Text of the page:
“A silversmith named Demetrius, who made silver shrines of Artemis, brought in a lot of business for the craftsmen there. He called them together, along with the workers in related trades, and said: “You know, my friends, that we receive a good income from this business. And you see and hear how this fellow Paul has convinced and led astray large numbers of people here in Ephesus and in practically the whole province of Asia. He says that gods made by human hands are no gods at all. There is danger not only that our trade will lose its good name, but also that the temple of the great goddess Artemis will be discredited; and the goddess herself, who is worshiped throughout the province of Asia and the world, will be robbed of her divine majesty.” When they heard this, they were furious and began shouting: “Great is Artemis of the Ephesians!” Soon the whole city was in an uproar. The people seized Gaius and Aristarchus, Paul’s traveling companions from Macedonia, and all of them rushed into the theater together…The assembly was in confusion: Some were shouting one thing, some another. Most of the people did not even know why they were there.”
Acts 19:24-29, 32 (NIV)
Demetrius is afraid of Paul preaching this upstart religion which is going to cut into his business. If everyone turns from idols and believes in one god, nobody is going to want to buy the idols that him and his fellow craftsmen are making. They are the dominant religious and economic force in the region and they see Paul as a threat. Demetrius then veils himself in piety with the statement, “There is danger not only that our trade will lose its good name, but also that the temple of the great goddess Artemis will be discredited; and the goddess herself, who is worshiped throughout the province of Asia and the world, will be robbed of her divine majesty.” His first concern is for his business, then he turns to his secondary concern about the glory of Artemis.
If this story sounds slightly familiar, I don’t think things have changed much from Demetrius and Paul’s time to today. However, the shoe is on the other foot.
Christians in the Western culture of today are in the majority. Yet, as many reports, studies and surveys have shown…things are shifting. We are often the ones who feel like there’s something to lose when differing ideologies move in on our turf. We can often feel like our “way of life” is being altered and our “values” are being infringed upon because somebody else has a different way of seeing things. Much like Demetrius and the crowd in Ephesus, Christians can get riled up when they feel like their way of life is under attack and God may “robbed of [His] divine majesty.”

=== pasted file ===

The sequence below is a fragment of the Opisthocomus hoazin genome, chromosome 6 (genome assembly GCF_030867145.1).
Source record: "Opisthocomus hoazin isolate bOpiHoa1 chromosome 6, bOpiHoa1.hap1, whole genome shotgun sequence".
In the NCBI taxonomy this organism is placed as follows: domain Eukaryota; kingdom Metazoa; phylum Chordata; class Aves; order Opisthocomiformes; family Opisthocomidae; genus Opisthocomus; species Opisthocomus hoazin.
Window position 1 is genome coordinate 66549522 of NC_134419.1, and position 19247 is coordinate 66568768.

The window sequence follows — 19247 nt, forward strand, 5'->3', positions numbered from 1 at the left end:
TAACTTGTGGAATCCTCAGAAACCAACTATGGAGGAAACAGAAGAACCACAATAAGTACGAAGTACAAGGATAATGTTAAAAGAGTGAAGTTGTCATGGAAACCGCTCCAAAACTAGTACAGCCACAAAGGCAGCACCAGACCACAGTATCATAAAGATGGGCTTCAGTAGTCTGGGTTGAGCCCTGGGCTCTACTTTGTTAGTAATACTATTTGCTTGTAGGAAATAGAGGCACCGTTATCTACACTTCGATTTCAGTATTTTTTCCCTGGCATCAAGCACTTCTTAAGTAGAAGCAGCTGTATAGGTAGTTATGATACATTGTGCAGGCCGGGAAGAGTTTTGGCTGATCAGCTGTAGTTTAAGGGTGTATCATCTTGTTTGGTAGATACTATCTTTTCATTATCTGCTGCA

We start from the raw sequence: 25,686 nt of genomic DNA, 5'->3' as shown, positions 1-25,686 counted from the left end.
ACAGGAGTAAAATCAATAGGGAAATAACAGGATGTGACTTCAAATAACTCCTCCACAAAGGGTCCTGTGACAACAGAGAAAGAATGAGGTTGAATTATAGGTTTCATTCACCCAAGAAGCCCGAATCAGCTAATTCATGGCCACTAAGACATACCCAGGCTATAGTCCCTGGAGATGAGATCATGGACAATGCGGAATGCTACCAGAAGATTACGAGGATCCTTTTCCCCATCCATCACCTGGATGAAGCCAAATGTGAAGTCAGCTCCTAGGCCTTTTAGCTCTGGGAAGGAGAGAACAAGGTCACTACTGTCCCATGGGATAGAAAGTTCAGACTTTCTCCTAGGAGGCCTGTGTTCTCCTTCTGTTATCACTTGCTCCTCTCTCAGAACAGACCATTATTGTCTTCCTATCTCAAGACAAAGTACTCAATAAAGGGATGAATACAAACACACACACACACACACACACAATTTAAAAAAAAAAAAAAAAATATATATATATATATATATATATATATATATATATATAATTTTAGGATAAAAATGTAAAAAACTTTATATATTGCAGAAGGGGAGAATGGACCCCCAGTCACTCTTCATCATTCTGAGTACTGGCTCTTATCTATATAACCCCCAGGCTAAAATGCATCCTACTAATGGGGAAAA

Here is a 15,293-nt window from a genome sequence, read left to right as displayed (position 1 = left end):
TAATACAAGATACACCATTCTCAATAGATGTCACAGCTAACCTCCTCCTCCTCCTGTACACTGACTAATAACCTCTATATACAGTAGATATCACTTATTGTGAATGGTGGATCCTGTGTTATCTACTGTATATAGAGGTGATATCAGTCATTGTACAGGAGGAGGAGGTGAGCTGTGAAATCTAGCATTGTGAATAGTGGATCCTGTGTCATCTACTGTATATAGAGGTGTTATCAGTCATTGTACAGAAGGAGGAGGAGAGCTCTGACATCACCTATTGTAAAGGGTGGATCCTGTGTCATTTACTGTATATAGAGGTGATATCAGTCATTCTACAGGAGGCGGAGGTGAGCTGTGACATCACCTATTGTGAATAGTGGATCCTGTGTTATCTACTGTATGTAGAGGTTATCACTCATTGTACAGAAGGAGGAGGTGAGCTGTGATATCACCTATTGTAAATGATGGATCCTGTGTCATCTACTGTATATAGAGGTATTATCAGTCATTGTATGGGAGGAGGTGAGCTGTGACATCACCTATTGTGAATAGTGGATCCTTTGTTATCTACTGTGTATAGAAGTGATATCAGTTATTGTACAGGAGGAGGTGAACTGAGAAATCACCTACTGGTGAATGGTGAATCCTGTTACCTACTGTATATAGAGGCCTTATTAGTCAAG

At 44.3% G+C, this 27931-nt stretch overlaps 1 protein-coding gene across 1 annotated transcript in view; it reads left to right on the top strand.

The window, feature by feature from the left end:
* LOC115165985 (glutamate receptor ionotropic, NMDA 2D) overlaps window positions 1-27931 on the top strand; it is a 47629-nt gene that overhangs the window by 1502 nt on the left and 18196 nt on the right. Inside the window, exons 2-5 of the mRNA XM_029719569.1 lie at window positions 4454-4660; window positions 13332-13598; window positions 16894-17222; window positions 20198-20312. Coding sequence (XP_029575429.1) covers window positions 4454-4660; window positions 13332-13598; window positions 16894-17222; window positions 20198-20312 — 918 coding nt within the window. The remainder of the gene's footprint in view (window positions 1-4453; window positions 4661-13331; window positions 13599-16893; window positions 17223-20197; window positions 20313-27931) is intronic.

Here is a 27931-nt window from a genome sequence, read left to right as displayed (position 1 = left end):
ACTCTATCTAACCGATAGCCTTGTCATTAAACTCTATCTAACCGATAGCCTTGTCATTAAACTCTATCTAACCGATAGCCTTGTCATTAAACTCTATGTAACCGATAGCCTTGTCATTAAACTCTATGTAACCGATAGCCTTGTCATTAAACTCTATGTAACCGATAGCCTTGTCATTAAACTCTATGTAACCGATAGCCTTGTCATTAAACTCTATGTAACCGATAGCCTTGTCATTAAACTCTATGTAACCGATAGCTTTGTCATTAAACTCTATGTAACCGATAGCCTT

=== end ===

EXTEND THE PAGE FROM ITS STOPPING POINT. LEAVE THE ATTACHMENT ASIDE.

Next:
Is this truly the way of Christ? Many people will cite Jesus’ shenanigans with a whip and tables at the Temple as reason for their response. But, Jesus was taking issue with the powerful majority who was squeezing out the powerless minority.
“After entering the temple, he threw out those who were selling and buying there. He pushed over the tables used for currency exchange and the chairs of those who sold doves. He didn’t allow anyone to carry anything through the temple. He taught them, “Hasn’t it been written, My house will be called a house of prayer for all nations? But you’ve turned it into a hideout for crooks.”
Mark 11:15-17 (CEB)
Doves are highlighted here because they are the sacrifice allowed for the poorest of the poor (see Leviticus 5:7). So, Jesus is not upset because he feels like outsiders or minorities are challenging the status quo. He’s upset because those in power are deliberately keeping out the minorities, outsiders and needy and taking advantage of them in the process.
It can feel good to have a crowd behind you and to be in the majority. But, again I have to ask…is this the way Christ? Christ who had all the power in the cosmos, but gave up his “divine majesty” to look like a servant. Christ who commanded demons and chatted with Elijah and Moses yet stooped down to wash the disciples sand-covered feet. Christ who fed the hungry, healed the sick and raised the dead yet who was crucified, seemingly “discredited” by an angry crowd. Christ who was whipped, spit upon, demeaned and degraded yet is now worshiped throughout the heavens and the earth.
If Christ was not afraid of stepping down from his place of authority to serve those who did not deserve it…we should not fear either.